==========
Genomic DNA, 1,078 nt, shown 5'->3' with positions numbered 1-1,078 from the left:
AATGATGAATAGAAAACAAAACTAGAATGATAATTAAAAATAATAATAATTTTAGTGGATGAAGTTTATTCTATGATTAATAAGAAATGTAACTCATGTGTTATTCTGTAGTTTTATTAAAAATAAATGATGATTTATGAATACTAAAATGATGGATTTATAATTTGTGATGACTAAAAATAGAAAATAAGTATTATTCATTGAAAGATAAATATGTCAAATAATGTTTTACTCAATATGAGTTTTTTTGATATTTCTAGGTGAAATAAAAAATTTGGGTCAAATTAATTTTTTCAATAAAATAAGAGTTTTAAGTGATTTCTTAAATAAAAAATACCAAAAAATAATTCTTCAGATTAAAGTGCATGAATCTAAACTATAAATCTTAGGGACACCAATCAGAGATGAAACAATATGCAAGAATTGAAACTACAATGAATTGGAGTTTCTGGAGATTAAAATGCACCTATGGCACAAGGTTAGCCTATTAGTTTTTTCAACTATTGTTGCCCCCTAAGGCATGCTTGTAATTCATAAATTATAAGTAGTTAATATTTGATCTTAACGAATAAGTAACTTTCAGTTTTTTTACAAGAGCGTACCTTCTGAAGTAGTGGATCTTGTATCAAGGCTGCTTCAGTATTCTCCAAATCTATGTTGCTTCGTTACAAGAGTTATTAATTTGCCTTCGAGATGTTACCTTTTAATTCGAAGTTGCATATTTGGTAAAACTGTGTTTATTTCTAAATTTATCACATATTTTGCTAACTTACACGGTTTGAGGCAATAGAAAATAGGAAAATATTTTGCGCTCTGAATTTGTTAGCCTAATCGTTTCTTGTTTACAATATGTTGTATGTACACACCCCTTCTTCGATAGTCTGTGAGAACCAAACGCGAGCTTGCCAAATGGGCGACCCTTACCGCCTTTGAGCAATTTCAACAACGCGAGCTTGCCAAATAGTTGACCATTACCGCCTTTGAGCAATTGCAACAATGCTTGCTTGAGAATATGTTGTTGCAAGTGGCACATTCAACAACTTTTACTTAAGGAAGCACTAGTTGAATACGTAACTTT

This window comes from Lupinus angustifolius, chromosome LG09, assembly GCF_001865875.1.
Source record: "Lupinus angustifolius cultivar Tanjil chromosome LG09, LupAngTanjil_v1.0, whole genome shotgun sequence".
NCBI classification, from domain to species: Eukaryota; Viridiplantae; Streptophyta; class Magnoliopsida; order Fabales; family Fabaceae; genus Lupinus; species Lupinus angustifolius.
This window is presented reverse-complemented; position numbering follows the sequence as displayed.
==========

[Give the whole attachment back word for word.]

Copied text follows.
Genomic DNA, 1,078 nt, shown 5'->3' with positions numbered 1-1,078 from the left:
AATGATGAATAGAAAACAAAACTAGAATGATAATTAAAAATAATAATAATTTTAGTGGATGAAGTTTATTCTATGATTAATAAGAAATGTAACTCATGTGTTATTCTGTAGTTTTATTAAAAATAAATGATGATTTATGAATACTAAAATGATGGATTTATAATTTGTGATGACTAAAAATAGAAAATAAGTATTATTCATTGAAAGATAAATATGTCAAATAATGTTTTACTCAATATGAGTTTTTTTGATATTTCTAGGTGAAATAAAAAATTTGGGTCAAATTAATTTTTTCAATAAAATAAGAGTTTTAAGTGATTTCTTAAATAAAAAATACCAAAAAATAATTCTTCAGATTAAAGTGCATGAATCTAAACTATAAATCTTAGGGACACCAATCAGAGATGAAACAATATGCAAGAATTGAAACTACAATGAATTGGAGTTTCTGGAGATTAAAATGCACCTATGGCACAAGGTTAGCCTATTAGTTTTTTCAACTATTGTTGCCCCCTAAGGCATGCTTGTAATTCATAAATTATAAGTAGTTAATATTTGATCTTAACGAATAAGTAACTTTCAGTTTTTTTACAAGAGCGTACCTTCTGAAGTAGTGGATCTTGTATCAAGGCTGCTTCAGTATTCTCCAAATCTATGTTGCTTCGTTACAAGAGTTATTAATTTGCCTTCGAGATGTTACCTTTTAATTCGAAGTTGCATATTTGGTAAAACTGTGTTTATTTCTAAATTTATCACATATTTTGCTAACTTACACGGTTTGAGGCAATAGAAAATAGGAAAATATTTTGCGCTCTGAATTTGTTAGCCTAATCGTTTCTTGTTTACAATATGTTGTATGTACACACCCCTTCTTCGATAGTCTGTGAGAACCAAACGCGAGCTTGCCAAATGGGCGACCCTTACCGCCTTTGAGCAATTTCAACAACGCGAGCTTGCCAAATAGTTGACCATTACCGCCTTTGAGCAATTGCAACAATGCTTGCTTGAGAATATGTTGTTGCAAGTGGCACATTCAACAACTTTTACTTAAGGAAGCACTAGTTGAATACGTAACTTT

This window comes from Lupinus angustifolius, chromosome LG09, assembly GCF_001865875.1.
Source record: "Lupinus angustifolius cultivar Tanjil chromosome LG09, LupAngTanjil_v1.0, whole genome shotgun sequence".
NCBI classification, from domain to species: Eukaryota; Viridiplantae; Streptophyta; class Magnoliopsida; order Fabales; family Fabaceae; genus Lupinus; species Lupinus angustifolius.
This window is presented reverse-complemented; position numbering follows the sequence as displayed.